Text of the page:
The Gluster Blog

Gluster blog stories provide high-level spotlights on our users all over the world

Java Management Extensions, Raw profiling, and ThreadMXBeans.


The Java Management Extensions are a hidden gem in the JDK that many plain Java developers ignore- probably because of the deceptively enterprisey name.  These APIs are not just useful for profiling large Java EE apps.  Rather – they give you a precise and unbiased view into any snippet of code, by allowing you to look at CPU time and thread usage in a very direct fashion.

The poor man’s JMX profiling might look something like this: 

long startTime=System.currentTimeInMilliseconds();
long mseconds = System.currentTimeInMilliseconds()-mseconds();
System.out.println(“It took ” + seconds +” milliseconds”);

This might work on a simple machine that is not running any other applications.  But in a multiuser (or worse multithreaded) envioronment, the meaning of a raw time stamp before and after a method is lost.  A better way to do the same test: 

long startTime=ManagementFactory.getThreadMXBean().getCurrentThreadCpuTime()/1000000;
long mseconds =ManagementFactory.getThreadMXBean().getCurrentThreadCpuTime()1000000;
System.out.println(“It took ” + mseconds + ” cpu milliseconds”);

CPU time, if measured in Milliseconds, can have a HUGE standard deviation because of the fact that we run so many different applications on a machine.  The ThreadMXBeans are able to lock down the time, specifically, when your JVM is actually USING the CPU.  

I’m really serious here:  Check out how, in a simple test which adds several elements to a vector, we can see that, as we increase the size of the test the CPU time and real time diverge very rapidly ():

SIZE OF TEST : 10000
raw time:6 milliseconds
cpu time:5 milliseconds

SIZE OF TEST : 19952
raw time:6 milliseconds
cpu time:2 milliseconds

SIZE OF TEST : 39810
raw time:2 milliseconds
cpu time:1 milliseconds

SIZE OF TEST : 79432
raw time:3 milliseconds
cpu time:3 milliseconds

SIZE OF TEST : 158489
raw time:6 milliseconds
cpu time:6 milliseconds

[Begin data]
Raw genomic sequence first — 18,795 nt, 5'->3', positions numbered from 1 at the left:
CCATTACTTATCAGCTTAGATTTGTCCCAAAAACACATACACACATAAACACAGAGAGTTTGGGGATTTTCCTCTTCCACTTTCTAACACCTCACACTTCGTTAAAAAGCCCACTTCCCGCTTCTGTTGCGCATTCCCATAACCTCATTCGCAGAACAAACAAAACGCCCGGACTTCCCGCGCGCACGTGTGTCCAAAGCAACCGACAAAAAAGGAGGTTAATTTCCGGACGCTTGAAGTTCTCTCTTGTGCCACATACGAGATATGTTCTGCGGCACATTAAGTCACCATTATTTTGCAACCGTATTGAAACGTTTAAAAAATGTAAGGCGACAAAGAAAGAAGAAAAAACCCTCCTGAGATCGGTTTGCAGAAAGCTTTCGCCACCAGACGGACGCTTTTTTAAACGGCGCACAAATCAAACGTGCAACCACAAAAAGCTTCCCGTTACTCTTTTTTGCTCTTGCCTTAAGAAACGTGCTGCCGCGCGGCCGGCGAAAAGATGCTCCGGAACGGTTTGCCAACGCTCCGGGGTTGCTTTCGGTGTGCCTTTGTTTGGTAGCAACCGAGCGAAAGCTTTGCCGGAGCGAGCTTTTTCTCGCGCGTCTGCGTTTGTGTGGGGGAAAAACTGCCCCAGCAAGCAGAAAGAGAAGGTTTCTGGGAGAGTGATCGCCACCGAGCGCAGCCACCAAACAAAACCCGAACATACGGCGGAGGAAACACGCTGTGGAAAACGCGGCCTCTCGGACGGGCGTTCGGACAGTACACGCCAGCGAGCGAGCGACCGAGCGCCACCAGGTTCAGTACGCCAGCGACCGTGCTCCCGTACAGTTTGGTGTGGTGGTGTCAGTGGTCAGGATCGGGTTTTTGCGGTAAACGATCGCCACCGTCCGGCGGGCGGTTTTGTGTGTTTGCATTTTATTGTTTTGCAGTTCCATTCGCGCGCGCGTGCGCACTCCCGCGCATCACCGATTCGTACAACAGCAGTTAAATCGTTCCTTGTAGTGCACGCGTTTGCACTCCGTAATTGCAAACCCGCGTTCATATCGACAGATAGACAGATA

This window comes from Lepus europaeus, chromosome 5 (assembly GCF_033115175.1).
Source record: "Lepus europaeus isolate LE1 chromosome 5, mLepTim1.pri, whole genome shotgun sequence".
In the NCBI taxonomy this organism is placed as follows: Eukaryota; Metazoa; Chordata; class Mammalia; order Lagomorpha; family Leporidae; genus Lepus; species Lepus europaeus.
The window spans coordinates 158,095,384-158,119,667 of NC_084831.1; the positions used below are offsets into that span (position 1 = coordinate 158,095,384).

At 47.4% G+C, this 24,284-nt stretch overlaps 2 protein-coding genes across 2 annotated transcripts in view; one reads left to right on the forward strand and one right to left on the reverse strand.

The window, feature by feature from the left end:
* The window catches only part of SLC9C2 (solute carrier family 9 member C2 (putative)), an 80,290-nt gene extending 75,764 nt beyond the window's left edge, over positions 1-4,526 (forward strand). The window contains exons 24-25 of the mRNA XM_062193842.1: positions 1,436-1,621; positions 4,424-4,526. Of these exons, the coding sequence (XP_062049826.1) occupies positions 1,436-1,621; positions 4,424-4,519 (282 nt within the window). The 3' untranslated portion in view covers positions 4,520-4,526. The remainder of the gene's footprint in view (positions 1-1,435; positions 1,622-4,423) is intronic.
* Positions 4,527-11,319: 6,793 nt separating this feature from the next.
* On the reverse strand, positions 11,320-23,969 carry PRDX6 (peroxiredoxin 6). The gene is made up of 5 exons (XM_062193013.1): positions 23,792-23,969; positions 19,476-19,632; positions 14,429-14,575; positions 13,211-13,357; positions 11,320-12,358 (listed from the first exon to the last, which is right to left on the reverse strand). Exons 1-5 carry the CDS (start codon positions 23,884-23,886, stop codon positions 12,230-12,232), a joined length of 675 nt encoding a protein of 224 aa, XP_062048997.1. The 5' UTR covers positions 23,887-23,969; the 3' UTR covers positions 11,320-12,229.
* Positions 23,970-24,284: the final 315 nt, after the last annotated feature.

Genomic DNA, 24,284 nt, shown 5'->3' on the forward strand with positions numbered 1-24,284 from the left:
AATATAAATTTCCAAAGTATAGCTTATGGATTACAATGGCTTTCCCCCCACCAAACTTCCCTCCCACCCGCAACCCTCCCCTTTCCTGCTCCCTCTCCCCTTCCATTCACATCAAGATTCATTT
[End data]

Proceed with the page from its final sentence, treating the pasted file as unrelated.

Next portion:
SIZE OF TEST : 316228
raw time:11 milliseconds
cpu time:8 milliseconds

SIZE OF TEST : 630959
raw time:21 milliseconds
cpu time:16 milliseconds

SIZE OF TEST : 1258929
raw time:78 milliseconds
cpu time:33 milliseconds

SIZE OF TEST : 2511895
raw time:204 milliseconds
cpu time:69 milliseconds

The code (RudolF sandbox repository, or just paste this and run it as a main class).

package net.rudolfcode.jvm;

import java.util.ArrayList;
import java.util.Collection;
import java.util.Vector;

* You can use this class to profile insert times for a collection type 
(Vector in the example, but swapping it with an ArrayList is 10X faster at large scale).
public class Example3 {

public static void main(String[] args) throws Exception{
profile((int)Math.pow(10, i));

private static void profile(int nums) {

System.out.println("SIZE OF TEST : " +nums);
final long cpuStart1=System.currentTimeMillis();
run(new Vector(),nums);
final long cpu1=(System.currentTimeMillis()-cpuStart1);
System.out.println("raw time:"+cpu1 + " milliseconds ");

final long cpuStart2=ManagementFactory.getThreadMXBean().getCurrentThreadCpuTime()/1000000;
run(new Vector(),nums);
final long cpu2=ManagementFactory.getThreadMXBean().getCurrentThreadCpuTime()/1000000;
System.out.println("cpu time:"+(cpu2-cpuStart2) +" milliseconds");

public static float average(Collection<Long> l){
long value=0;
for(Long v : l){
return ((float)value)/(float)l.size();

* Add "size" elements into a collection .
public static void run(Collection impl, int size) {
//add a bunch of stuff to a collection
for(int x = 10 ; x < size; x++){



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